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03/12/2016

Brits of France’s ‘Dordogneshire’ fret over Brexit

UK & Europe

Brits of France’s ‘Dordogneshire’ fret over Brexit

Sunrise on the vineyards at Eymet, Dordogne.

[gaschy22/Flickr]

On market day in the southern French town of Eymet, English voices float over the stalls bursting with fruit and vegetables, charcuterie and duck confits.

Some are tourists, but most are British expatriates, many of whom have enjoyed the warm weather and easy pace of life in the Dordogne region for decades and are now more than a little jittery over a possible Brexit.

“People here are genuinely concerned and a bit bewildered by the whole situation, the campaign, the uncertainty,” said Roger Haigh, who represents the Dordogne region at the French-British Chamber of Commerce.

“Especially the older people (who) have no influence on what’s maybe going to happen to them,” he said. “It’s not necessarily the best time of your life to be put in that situation.”

Dordogne has long been a magnet for British pensioners, and the 13th-century bastide town of Eymet is host to some 200 families from across the Channel.

Overall, between 6,000 and 8,000 Britons live in the area, giving it the nickname “Dordogneshire”.

“I’ve chosen to live here because I love it here. There are things that drive me crazy, but on balance I love it,” said Brian Hinchcliffe, a retired teacher who has lived in Dordogne since 2000. “This is where we want to be, and I think that goes for all expats.”

Many fear the economic effects of a Brexit.

“Uncertainty as UK votes on Brexit” is the front-page headline of a free local English-language monthly, The Bugle, published as “Leave” sentiment started gaining momentum a few weeks ago.

“Some people… would really have to tighten their belts,” said Terrie Simpson, an estate agent in Eymet.

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‘Scaremongering’

“If we vote out, and there’s a dramatic effect on the pound, retired people here will suffer,” she said. “For some pensioners their pension could drop by a third but they won’t have the means to go back to England.”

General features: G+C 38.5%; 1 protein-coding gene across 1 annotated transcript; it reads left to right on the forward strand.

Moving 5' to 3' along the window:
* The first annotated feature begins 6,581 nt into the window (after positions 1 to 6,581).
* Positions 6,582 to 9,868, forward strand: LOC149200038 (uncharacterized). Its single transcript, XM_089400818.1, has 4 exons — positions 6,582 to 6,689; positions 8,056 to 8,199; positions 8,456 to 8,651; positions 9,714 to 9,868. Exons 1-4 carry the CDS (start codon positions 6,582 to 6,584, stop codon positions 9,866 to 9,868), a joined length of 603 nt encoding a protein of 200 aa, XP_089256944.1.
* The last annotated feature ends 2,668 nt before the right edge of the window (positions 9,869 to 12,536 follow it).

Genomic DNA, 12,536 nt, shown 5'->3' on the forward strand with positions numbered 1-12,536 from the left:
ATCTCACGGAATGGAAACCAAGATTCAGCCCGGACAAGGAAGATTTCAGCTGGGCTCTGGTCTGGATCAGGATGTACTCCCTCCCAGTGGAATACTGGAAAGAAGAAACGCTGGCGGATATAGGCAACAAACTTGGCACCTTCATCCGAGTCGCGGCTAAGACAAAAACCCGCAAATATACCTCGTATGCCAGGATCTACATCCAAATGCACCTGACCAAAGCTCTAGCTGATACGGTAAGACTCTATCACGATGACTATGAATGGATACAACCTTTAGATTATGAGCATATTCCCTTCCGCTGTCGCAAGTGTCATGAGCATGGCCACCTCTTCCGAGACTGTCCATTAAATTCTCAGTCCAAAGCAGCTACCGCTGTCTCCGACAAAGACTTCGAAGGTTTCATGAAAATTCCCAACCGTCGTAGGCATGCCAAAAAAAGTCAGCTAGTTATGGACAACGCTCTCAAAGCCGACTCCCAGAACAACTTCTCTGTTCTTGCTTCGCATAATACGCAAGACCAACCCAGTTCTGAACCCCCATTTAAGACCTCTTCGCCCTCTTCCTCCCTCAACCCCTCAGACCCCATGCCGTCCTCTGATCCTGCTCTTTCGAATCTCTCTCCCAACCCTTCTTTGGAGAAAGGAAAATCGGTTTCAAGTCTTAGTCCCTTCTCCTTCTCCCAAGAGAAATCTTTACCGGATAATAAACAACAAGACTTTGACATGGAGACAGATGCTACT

Memories remain fresh of the financial crisis of 2008 when the pound weakened dramatically and many Britons in the Dordogne area sold their homes and packed out.

“Quite a large number of expats found they couldn’t sustain the life anymore, and they’ve had to sell and leave. That may happen again,” Hinchcliffe said.

The uncertainty is already hurting business, Simpson said, noting that many potential home buyers are putting off the decision until after Thursday’s vote.

Health care is another concern as British expats currently benefit from the French system under a bilateral convention between London and Paris.

Expatriates “are covered very well here,” Haigh said. “That is obviously a worry for people who are getting on in age, who are retired and that know that they will need health cover at one stage or another.”

Well before last week’s assassination of British MP Jo Cox, a supporter of the “Remain” campaign, expats in Dordogne were upset over the tone of the debate.

“There is a lot of scaremongering and not a lot of facts,” said Tim Richardson, a 50-year-old winemaker in the Eymet area.

“People are trying to scare voters one way or the other,” said Richardson, who left Britain 25 years ago and was elected to the Eymet council in 2014.

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‘France has been good to us’

The Bugle’s editor, Steve Martindale, said many expats have the “added frustration” of having no say on the Brexit because those who have lived abroad for more than 15 years are not eligible to vote.

“If they all could vote, the vast majority of expats would vote to stay” in the EU, he said.

While Britons in favour of Brexit are scarce in France — a recent survey of 4,000 respondents by expat website Angloinfo, found that 71% were opposed — that is not to say that they are enamoured with the EU.

“I am not that happy myself with the way Europe is run,” Richardson said. “I would vote ‘remain’, but with a big proviso: remain, but work from within on how things can be improved. In general, European bureaucracy is out of touch with the way people want to live.”

Among their options if the “Leave” campaign wins is to apply for French nationality.

“Being a British non-EU citizen living in France, my life would get a lot more complicated,” Martindale said. “I would probably take up French citizenship.”

Hinchcliffe says that whatever happens, he is here to stay. “France has been good to us and continues to be good to us.”

Timeline

  • 23 June: Referendum on Britain's continued membership of the European Union
  • 28-29 June: EU summit in Brussels